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Energy drink “tweaking” isn’t healthy habit
In the wake of modern energy drinks, a regular cup of brewed coffee may have become a quaint relic of simpler times.
The 200 mg of caffeine in an average “cup of Joe” pales in comparison to stimulant packed beverages like “Tweak Extreme.”
Warnings cover the beverage’s label, starting with, “not for sale to minors,” just under the cap and continuing down through, “don’t drink more than two servings daily,” and “keep out of reach of children.” Then fine print warnings urge people with medical conditions and taking mood medications not to drink.
Balancing warnings with healthy buzzwords, the label proclaims, “Zero Calories. Zero Sugars. Zero Carbs.”
The Tweak Extreme Berry flavor tastes like a sweet and sour fruit candy with a purple-pink color. It’s easy to consume quickly, but the berry aftertaste is far less pleasant than the beverage itself. It’s less bitter than Red Bull, but falls short of Monster’s sweetness.
Before drinking Tweak Extreme, I recorded my baseline set of vitals. The accepted normal blood pressure for adults is 120 over 80 with a pulse rate of 60 to 100 beats per minute.
My readings were a blood pressure of 126 over 85 and a pulse of 82. Ignoring the two serving limit, I sipped Tweak Extreme over 30 minutes and then reassessed my vitals.
I routinely consume excessive amounts of caffeine without any measurable effect, and was surprised when my blood pressure jumped to 146 over 90 with a pulse of 122 beats per minute. With the elevated vitals came full-body-jitters, sweat, jumpiness, dry-mouth, stomach discomfort, hot flashes and an inability to sit still.
All that lasted about 3 hours as the side effects wore off one-by-one.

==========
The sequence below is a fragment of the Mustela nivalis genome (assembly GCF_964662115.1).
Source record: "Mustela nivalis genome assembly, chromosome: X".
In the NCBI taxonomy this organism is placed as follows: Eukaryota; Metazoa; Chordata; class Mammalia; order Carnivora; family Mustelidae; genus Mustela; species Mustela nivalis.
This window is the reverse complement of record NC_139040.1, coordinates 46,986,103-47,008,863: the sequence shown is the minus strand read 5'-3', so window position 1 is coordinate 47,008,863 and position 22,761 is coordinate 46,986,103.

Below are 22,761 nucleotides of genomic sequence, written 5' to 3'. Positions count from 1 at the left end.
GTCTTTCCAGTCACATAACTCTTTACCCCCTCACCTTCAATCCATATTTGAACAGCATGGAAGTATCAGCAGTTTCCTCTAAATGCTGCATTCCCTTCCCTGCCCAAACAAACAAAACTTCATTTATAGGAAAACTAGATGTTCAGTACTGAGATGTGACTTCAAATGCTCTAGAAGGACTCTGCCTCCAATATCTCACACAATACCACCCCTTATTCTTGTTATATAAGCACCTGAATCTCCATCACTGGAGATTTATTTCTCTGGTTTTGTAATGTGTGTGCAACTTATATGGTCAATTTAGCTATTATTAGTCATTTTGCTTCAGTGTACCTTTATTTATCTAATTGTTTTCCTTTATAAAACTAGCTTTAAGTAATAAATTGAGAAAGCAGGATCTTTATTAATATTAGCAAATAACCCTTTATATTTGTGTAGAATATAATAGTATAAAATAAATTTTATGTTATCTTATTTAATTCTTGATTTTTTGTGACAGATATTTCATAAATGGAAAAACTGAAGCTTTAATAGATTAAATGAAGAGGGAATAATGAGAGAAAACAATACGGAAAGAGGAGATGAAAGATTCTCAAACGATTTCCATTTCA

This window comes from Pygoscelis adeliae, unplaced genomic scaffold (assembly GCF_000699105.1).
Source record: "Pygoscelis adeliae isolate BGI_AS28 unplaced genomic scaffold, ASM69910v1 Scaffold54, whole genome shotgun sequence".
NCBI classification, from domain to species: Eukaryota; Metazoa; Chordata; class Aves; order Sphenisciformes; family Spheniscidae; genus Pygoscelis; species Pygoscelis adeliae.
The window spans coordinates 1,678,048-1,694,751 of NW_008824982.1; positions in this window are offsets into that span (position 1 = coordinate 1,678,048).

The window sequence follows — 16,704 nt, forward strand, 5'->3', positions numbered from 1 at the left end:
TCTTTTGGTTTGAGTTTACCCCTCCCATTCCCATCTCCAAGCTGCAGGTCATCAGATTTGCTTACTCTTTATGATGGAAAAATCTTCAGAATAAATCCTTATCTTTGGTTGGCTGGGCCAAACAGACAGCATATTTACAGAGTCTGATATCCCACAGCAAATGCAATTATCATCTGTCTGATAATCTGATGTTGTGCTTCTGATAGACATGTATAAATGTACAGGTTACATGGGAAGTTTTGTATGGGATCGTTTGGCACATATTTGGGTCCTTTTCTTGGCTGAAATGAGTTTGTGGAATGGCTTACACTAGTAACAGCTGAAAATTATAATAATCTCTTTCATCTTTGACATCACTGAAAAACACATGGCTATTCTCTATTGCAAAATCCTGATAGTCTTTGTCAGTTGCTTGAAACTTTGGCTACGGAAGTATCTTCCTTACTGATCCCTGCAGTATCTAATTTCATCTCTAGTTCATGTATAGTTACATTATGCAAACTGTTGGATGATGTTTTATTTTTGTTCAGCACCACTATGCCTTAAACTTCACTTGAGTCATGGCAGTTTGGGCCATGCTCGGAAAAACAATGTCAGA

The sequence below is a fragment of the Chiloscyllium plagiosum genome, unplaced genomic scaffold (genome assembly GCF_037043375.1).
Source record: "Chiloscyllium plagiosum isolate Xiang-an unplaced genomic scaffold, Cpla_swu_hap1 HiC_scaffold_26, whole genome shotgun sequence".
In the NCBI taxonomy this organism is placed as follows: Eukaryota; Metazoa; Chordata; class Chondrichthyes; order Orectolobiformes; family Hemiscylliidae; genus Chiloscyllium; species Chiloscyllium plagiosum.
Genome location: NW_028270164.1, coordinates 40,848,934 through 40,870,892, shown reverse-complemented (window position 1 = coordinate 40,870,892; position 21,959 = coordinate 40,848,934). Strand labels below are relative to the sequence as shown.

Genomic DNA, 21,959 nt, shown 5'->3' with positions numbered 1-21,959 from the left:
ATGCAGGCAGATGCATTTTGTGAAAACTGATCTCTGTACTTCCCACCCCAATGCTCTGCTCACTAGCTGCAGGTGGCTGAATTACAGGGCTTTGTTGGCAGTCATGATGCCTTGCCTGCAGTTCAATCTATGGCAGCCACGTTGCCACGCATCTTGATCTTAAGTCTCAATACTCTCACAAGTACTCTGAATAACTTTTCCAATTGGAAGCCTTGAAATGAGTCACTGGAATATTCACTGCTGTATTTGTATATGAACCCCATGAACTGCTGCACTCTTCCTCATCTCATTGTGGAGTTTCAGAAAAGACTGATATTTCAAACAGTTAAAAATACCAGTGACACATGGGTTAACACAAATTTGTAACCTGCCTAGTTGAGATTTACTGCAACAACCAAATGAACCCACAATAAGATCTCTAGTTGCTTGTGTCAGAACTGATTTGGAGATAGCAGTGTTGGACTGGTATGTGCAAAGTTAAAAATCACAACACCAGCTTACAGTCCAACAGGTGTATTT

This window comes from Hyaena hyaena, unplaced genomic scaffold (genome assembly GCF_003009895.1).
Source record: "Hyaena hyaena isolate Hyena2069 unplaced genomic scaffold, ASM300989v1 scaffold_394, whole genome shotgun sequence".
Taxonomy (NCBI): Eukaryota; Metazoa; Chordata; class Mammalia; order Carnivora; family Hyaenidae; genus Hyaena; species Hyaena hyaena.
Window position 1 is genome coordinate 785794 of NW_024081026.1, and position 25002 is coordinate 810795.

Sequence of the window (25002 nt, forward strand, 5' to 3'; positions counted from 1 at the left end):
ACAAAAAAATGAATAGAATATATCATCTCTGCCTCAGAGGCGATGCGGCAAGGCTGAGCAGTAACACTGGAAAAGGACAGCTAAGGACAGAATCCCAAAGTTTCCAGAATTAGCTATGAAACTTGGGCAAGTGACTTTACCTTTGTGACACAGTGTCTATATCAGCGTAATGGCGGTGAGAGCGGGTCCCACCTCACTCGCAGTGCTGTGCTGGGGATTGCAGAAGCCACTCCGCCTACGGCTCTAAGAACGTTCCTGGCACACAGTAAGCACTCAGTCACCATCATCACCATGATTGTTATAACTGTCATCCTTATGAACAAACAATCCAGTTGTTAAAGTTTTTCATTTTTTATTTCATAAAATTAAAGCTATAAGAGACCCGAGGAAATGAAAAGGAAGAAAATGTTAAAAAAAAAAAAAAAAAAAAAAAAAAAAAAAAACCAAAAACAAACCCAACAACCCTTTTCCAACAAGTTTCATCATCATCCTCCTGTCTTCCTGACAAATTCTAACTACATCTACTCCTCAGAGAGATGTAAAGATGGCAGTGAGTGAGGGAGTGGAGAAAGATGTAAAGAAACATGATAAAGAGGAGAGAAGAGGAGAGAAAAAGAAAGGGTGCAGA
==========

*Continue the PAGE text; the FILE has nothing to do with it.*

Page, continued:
What did the manufacturer put in this? The listed propriety blend combines 223 mg of active ingredients: Caffeine, a stimulant, Evodiamine, which raises body temperature, N-Acetyl-L-Tyrosine, an amino acid that converts into a variety of hormones, Yerba Mate, a stimulant, Oriental Ginseng Root Extract, a stimulant, Vinpocetine, which increases blood flow, Yohimbe HCL, a sexual stimulant, and Green Tea Extract, an anti-oxidant and stimulant.
The known side effects of these ingredients come mostly from anecdotal sources. With the exception of caffeine, very little scientific research has been conducted.
A gratuitous rush of energy? Yes. A nice experience? No.
In today’s hurried society, pushing the limits to accomplish more is normal. Tweak Extreme charges past the normal into ridiculous. Not surprising, considering the word “tweaking” is slang for the effects of crystal meth, and meth users are often called “tweakers.
Conclusion: drinking Tweak Extreme can’t be healthy, even if I had followed the directions.
Christopher Lewis is a photojournalism senior. He can be reached at email@example.com.